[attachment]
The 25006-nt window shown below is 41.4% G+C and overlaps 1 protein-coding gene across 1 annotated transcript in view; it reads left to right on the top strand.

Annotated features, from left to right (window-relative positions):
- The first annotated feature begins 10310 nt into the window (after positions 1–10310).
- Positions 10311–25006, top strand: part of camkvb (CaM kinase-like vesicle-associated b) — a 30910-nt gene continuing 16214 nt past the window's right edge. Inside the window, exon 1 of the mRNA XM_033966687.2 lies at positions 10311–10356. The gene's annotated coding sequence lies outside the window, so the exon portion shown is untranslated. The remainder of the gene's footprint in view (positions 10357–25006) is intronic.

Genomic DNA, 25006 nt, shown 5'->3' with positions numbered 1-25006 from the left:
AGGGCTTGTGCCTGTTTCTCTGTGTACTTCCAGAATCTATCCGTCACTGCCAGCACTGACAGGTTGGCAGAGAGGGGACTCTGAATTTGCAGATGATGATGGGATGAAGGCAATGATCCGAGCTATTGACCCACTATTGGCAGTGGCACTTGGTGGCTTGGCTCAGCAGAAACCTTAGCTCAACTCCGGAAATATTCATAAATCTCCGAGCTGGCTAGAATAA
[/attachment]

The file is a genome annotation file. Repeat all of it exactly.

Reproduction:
The 25006-nt window shown below is 41.4% G+C and overlaps 1 protein-coding gene across 1 annotated transcript in view; it reads left to right on the top strand.

Annotated features, from left to right (window-relative positions):
- The first annotated feature begins 10310 nt into the window (after positions 1–10310).
- Positions 10311–25006, top strand: part of camkvb (CaM kinase-like vesicle-associated b) — a 30910-nt gene continuing 16214 nt past the window's right edge. Inside the window, exon 1 of the mRNA XM_033966687.2 lies at positions 10311–10356. The gene's annotated coding sequence lies outside the window, so the exon portion shown is untranslated. The remainder of the gene's footprint in view (positions 10357–25006) is intronic.

Genomic DNA, 25006 nt, shown 5'->3' with positions numbered 1-25006 from the left:
AGGGCTTGTGCCTGTTTCTCTGTGTACTTCCAGAATCTATCCGTCACTGCCAGCACTGACAGGTTGGCAGAGAGGGGACTCTGAATTTGCAGATGATGATGGGATGAAGGCAATGATCCGAGCTATTGACCCACTATTGGCAGTGGCACTTGGTGGCTTGGCTCAGCAGAAACCTTAGCTCAACTCCGGAAATATTCATAAATCTCCGAGCTGGCTAGAATAA